Food is a huge part of the culture at Thumbtack so it only seems obvious that the people behind that food would be as well. That’s certainly true for Aly Self and Stacey Ferguson the masterminds behind Team Salt Lake’s food program.
And their history with Thumbtack goes way, way back—from feeding a team of ten at Thumbtack’s makeshift office at the Marriott Hotel, to Salt Lake offices number one and two. Aly and Stacey have come a long way from hauling chafing dishes to and from daily lunch service in knee-high snow; these days the culinary duo, and their three-person kitchen team feed an office of 270+ five days of lunch, dinner and all the snacks in between.
“Eating is such a big part of what it means to work at Thumbtack, and that’s a special thing to be a part of,” says Aly.
When Aly Met Stacey
Long before they fed lunch and dinner to the 279 tackers in Team Salt Lake, Aly and Stacey were undergraduates at Utah Valley University, sharing refrigerator space at the school’s on-campus kitchen. Stacey was a late entry into the culinary program, and Aly, who had just finished her bachelor’s at Utah Valley, was back on campus helping to set up the school’s flagship culinary internship program. The two became fast friends and co-chefs.
When Stacey’s internship at a local banquet hall became a full-time gig, Aly came on board to help. And when the owners decided to sell that venue in late 2011, Stacey and Aly decided to apply for a business license and Self Impressions Catering was born.
For three years, they rented the banquet hall kitchen and catered all of the events. Along the way they also opened a brick and mortar of their own, a quick service deli in American Fork. On Saturday nights once a month, the duo would flip the restaurant to serve fine dining four-course meals—each Saturday a new theme.
How Aly + Stacey Found Thumbtack
When Stacey and Aly decided to close their restaurant to focus on their catering business in 2013, a handful of their most loyal followers made the transition with them. One SEO company in Salt Lake City proposed a trade: they would run Self Impressions’ SEO strategy in exchange for homemade treats.
One day that SEO company signed them up as Thumbtack pros.
“We kept getting these emails from interested customers and wondered what the heck was going on. Running a restaurant, you get scammed all the time, so we were definitely skeptical,” Aly remembers. So (in true Tack fashion) they ran a test. Stacey created a customer account on Thumbtack and paid five dollars to respond to her own catering request. It checked out.
A couple hundred quotes later, Self Impressions Catering received a request on Thumbtack, from Thumbtack. The culinary duo were confused: “I remember at the time thinking that Thumbtack was actually quoting for us, which in retrospect is pretty funny. But then we responded and Jenny Cook (from People Ops) replied, and we realized what was going on.”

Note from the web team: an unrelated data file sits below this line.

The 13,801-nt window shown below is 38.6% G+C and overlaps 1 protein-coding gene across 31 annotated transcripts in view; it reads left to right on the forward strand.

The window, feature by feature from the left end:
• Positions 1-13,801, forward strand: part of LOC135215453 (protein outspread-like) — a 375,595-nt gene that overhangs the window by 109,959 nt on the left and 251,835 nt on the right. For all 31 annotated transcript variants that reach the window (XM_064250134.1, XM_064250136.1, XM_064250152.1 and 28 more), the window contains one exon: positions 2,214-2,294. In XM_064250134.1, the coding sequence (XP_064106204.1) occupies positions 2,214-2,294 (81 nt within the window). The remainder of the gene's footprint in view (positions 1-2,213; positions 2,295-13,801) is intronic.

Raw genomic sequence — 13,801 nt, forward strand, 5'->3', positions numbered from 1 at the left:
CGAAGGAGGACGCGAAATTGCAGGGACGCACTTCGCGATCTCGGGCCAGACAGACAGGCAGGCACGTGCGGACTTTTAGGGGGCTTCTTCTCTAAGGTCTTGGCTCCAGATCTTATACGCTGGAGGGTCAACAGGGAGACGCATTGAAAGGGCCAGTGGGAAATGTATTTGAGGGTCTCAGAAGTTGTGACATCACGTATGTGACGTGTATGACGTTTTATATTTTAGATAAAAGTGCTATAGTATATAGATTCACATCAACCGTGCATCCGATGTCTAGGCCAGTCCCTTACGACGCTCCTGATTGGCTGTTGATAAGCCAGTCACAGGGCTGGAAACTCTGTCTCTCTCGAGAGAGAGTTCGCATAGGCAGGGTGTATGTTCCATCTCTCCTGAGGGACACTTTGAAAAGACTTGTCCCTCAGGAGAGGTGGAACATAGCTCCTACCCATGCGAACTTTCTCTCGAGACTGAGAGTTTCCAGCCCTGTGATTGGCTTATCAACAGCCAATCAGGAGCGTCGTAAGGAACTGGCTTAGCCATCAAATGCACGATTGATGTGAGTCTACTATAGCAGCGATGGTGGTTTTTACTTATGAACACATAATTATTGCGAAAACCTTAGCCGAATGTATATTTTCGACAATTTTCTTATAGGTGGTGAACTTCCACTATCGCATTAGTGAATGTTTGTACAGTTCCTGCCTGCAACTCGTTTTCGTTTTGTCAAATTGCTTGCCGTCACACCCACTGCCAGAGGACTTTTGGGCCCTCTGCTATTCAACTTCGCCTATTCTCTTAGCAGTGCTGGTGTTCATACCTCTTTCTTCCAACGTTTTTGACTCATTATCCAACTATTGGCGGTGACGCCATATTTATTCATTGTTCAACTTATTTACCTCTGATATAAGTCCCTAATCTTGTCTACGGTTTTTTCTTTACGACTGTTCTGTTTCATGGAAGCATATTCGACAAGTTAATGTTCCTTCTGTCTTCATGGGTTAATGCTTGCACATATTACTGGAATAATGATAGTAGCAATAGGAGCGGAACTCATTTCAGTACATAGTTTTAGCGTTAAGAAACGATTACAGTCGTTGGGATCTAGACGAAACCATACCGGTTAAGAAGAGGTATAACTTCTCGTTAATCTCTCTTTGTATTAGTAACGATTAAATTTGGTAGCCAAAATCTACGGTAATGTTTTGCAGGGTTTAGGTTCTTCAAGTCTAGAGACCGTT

How Thumbtack Found Aly + Stacey
Aly and Stacey became two of Team Salt Lake’s first 15 employees, trudging 100 pound hot boxes in and out of TSL’s stand-in office at the Marriot Hotel, while the first Salt Lake City office was being built.
When the office was ready, the chafing dishes kept coming. Aly and Stacey went from feeding that first class of 20 to just over 100, transporting food in and out of the office each day, sometimes in knee-high snow. In August 2016, TSL moved into a new office and Stacey and Aly moved into their first ever Thumbtack kitchen.
“It’s a night and day difference,” says Stacey. Certain foods like pasta and starchy vegetables which don’t hold well are now back on the menu. Fish, which would have once sat in a chafing dish for four-plus hours, is now a TSL specialty. The four hour food limit is now a thing of the past.
What the Future Holds
These days, there are more cooks in the TSL kitchen—five to be precise. Veronica Aguilera joined Aly and Stacey three years ago, and Marisela Rolon has been working with the team for a little over two years. Barb Walker, the kitchen’s most recent addition, started working full-time as of March. It’s a cohesive, close-knit team, and together they’re taking on bigger and better things, from seafood and build-your-own-pizza nights, to snacks and drinks.
“Food is the one thing that brings the whole office together,” Stacey explains.“Downstairs everything is departmentalized but when you come upstairs it’s just lunchtime.”